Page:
- We are so burdened by the fact that our state’s laws and policies on mining are catering to and facilitating the greed of the giant foreign mining corporations. For instance, Republic Act 7942 (Philippine Mining Act of 1995) which mandates the liberalization of the mining industry in the Philippines allows a single foreign mining corporation with an approved Financial and Technical Assistance Agreement (FTAA) to mine a maximum of 81, 000 hectares of land (Sec. 3b, sec.34) for a period of 25 years, renewable for another 25 years (Sec. 38). Said law further provides to a FTAA holder the right to cut and use trees within its area of operation (Sec. 72), to use water (Sec. 73), to possess explosives (Sec. 74) and to eject communities if they hamper mining operations (Sec. 75). Moreover, said law also grants the same the right to enter in private lands and concession areas for mining (Sec. 76); and gives many incentives such as 5 years tax holiday, the right to bring home 100% profit, 100% control of minerals, and confidentiality of mining documents including financial statements.
Indeed, transnational mining corporations are so powerful that they can even compel one country like the Philippines to promote their greed. It is therefore not surprising that in the Philippines, state apparatuses are being used to promote and protect corporate interests.
Since large scale mining’s ultimate goal is profit, we see this as one form of idolatry. It is all about worship of Mammon god. For this reason, we declare our faith-based stand on large-scale mining:
- Promoting large-scale mining is total submission to the power of Mammon, a god of destruction, selfishness and greed. This god molds its worshippers to be self-centered and teaches them to destroy the environment and communities in exchange for profit. This god makes greed a virtue. This would explain why its worshippers have always been a glutton for material possessions and find no satisfaction. For Mammon god, to be a poor is sin. Further, this god is also a god of deception and destruction. It is in the name of this god that the foreign mining companies and their local collaborators are deceiving and destroying mining communities. Insisting that large-scale mining will bring development and progress is a concrete example of their lies.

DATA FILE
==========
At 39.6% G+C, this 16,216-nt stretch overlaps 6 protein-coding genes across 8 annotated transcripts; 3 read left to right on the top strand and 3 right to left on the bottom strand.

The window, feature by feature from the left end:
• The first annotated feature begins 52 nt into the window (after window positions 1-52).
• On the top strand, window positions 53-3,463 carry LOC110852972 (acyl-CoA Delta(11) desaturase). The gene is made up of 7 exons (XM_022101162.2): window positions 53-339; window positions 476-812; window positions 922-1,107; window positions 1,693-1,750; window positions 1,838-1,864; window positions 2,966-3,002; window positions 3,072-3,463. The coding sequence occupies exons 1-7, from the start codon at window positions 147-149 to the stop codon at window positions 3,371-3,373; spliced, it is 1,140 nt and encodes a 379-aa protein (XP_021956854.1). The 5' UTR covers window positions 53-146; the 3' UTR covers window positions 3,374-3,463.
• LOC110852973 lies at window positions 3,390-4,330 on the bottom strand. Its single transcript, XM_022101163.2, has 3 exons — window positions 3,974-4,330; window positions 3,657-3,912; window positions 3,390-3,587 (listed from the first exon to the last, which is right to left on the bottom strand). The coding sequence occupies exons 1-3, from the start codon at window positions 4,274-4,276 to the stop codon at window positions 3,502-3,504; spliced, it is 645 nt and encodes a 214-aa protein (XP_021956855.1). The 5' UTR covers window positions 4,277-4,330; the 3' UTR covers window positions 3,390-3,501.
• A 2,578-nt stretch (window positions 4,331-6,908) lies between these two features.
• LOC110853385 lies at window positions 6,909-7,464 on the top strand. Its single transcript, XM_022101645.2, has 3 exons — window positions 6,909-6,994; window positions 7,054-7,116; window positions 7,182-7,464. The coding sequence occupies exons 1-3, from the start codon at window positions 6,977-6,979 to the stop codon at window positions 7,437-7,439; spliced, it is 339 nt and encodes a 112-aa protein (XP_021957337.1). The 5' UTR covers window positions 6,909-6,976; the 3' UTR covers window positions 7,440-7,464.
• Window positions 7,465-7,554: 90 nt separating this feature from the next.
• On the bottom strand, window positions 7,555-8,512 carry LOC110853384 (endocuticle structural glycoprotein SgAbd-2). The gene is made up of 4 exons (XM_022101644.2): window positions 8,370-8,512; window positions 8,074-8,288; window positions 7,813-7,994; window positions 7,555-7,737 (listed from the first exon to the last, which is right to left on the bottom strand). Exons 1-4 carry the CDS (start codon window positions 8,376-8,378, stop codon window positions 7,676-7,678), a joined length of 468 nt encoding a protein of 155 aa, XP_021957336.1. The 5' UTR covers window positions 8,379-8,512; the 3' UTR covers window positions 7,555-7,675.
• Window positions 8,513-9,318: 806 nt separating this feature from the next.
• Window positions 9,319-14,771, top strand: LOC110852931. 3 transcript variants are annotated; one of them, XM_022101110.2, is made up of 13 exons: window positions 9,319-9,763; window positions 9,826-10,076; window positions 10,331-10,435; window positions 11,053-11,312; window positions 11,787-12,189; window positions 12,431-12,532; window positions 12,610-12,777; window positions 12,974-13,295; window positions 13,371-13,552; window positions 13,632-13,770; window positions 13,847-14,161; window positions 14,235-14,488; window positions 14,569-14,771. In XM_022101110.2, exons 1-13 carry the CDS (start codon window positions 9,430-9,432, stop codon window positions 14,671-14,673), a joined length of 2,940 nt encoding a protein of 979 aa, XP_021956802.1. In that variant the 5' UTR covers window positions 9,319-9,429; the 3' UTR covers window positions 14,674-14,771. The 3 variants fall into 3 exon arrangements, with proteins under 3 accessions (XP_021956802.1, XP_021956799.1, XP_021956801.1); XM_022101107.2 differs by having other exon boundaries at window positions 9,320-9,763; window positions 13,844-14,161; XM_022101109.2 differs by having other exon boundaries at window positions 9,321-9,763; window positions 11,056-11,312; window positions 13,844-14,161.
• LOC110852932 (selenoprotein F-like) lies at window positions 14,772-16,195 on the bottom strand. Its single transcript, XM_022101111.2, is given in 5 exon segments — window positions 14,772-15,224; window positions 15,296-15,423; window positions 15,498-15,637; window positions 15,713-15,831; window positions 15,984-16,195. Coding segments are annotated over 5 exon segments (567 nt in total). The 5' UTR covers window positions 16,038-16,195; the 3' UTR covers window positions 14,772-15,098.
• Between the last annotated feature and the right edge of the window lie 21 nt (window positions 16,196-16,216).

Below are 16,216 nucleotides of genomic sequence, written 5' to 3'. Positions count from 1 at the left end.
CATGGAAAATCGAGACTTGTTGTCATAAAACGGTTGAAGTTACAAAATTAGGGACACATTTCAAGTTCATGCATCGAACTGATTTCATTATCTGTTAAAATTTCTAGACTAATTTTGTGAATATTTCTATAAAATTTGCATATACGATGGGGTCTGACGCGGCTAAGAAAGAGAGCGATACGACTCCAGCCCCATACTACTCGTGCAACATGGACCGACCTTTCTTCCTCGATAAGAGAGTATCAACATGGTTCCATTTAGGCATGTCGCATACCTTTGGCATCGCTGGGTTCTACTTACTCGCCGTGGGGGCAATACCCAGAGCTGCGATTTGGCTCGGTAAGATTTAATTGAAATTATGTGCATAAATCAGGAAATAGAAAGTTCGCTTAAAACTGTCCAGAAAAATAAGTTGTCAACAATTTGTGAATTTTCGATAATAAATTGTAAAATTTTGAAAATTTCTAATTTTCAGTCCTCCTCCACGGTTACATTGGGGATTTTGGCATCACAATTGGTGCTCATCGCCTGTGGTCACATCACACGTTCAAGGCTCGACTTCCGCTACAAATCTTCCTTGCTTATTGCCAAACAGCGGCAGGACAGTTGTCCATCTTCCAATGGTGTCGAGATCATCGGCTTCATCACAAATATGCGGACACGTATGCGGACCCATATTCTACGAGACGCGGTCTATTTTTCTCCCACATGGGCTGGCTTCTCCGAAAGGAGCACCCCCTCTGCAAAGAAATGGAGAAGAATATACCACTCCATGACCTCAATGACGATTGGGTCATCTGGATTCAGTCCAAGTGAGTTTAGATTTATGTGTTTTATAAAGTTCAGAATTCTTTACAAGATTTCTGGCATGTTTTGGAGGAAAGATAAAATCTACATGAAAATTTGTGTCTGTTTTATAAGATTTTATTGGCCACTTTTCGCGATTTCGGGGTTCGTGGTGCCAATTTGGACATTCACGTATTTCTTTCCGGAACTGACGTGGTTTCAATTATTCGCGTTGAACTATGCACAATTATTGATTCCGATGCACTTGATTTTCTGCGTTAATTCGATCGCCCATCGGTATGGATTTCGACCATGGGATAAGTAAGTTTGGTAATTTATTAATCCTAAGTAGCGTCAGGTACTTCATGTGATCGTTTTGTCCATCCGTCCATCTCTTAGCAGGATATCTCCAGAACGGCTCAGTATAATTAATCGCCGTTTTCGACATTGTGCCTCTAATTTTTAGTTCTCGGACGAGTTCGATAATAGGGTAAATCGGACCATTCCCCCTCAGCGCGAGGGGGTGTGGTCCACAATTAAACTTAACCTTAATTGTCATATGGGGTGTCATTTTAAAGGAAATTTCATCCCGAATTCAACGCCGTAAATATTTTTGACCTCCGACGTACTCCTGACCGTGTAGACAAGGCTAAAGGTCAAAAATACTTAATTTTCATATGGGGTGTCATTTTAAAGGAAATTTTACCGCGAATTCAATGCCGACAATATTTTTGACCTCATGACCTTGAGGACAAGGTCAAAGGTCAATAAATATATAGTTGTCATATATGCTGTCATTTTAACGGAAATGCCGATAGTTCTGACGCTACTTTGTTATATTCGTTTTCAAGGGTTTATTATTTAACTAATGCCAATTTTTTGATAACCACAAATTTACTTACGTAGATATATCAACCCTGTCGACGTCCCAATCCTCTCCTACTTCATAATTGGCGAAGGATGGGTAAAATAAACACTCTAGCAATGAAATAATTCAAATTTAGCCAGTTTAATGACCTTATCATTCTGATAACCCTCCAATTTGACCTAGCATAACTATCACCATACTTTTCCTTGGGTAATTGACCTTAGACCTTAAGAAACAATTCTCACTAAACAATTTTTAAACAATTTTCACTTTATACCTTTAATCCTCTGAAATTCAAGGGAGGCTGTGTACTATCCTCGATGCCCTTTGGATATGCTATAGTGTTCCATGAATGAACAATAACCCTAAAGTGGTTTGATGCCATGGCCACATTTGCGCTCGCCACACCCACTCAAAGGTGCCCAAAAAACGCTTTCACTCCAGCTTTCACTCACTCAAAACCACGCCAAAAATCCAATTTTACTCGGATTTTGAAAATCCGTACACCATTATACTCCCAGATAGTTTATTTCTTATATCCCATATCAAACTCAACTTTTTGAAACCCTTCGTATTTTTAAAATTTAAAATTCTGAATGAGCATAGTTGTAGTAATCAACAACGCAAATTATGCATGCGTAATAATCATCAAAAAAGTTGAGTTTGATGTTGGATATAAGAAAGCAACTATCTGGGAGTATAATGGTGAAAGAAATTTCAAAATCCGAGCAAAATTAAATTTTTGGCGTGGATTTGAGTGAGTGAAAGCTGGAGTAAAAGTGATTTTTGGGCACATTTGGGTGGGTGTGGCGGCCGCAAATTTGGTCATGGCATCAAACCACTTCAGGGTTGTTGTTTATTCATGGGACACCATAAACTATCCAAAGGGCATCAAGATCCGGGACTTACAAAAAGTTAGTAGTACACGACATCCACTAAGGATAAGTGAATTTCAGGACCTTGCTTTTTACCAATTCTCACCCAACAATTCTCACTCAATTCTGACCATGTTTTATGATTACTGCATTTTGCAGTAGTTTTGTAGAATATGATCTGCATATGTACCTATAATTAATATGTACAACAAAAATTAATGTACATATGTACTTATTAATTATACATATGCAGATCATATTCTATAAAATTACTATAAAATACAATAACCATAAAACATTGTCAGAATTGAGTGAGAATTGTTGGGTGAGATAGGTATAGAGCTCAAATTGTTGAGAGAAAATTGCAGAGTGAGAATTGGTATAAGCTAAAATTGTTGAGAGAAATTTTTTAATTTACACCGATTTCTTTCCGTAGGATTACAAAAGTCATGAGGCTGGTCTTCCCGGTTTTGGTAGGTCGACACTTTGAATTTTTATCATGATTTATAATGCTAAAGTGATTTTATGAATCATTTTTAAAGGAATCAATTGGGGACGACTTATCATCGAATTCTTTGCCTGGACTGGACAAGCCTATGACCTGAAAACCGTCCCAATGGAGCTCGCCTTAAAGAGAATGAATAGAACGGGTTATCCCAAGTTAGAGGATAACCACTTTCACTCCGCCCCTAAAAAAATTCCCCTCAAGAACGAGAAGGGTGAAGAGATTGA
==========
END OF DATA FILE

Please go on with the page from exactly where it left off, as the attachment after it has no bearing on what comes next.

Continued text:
- Protecting large-scale mining is act of obedience to Mammon god, a god of death and injustice. This god is bringing death to our people while its worshippers- the giant mining corporations and their local allies are getting richer. Said god ensures them of their legal protections and security as they continue raking profits through the minerals of the land. In fact, it is through the power of this god that our people are divided. This god provokes conflicts and even killings within the families, tribes, churches, organizations and people in the wider communities.
It is true that Mammon is a very dangerous god. Worshipping this god would show the evil of idolatry. Indeed, loving Mammon god makes loving the real God impossible (Matthew 6: 19-21, 24).
While we advocate and support mining activities that is in tune with the laws of nature and which would provide genuine economic development of our people, we declare our resistance to all forms of large scale destructive mining. We call our constituencies to join us in this battle of faith:
- Fear not, let us unite! Resisting large-scale mining is an act of refusing the power of Mammon god – a dead god that could not see the people’s suffering and could not hear the people’s cry; a god that could not be touched and moved to compassion by the people’s affliction.
- Fear not, let us unite! Rejecting large-scale mining is an act of denying the god of death, a god that causes the death of people; a god that demolishes homes and drives away tribal people from their ancestral lands; a god that destroys the mountains and pollutes the rivers and seas; a god that destroys God’s good and beautiful creation.
- Fear not, let us unite! Opposing large-scale mining is an act of reaffirming our loyalty to the most powerful, righteous, liberating and loving God – the God who created the earth with purpose and order; the God who commissioned us to be His faithful stewards.
- Fear not, let us unite! Supporting and advocating alternative mining activities that are not destructive and which would truly support genuine economic development of our people is an act of worship to the God of life.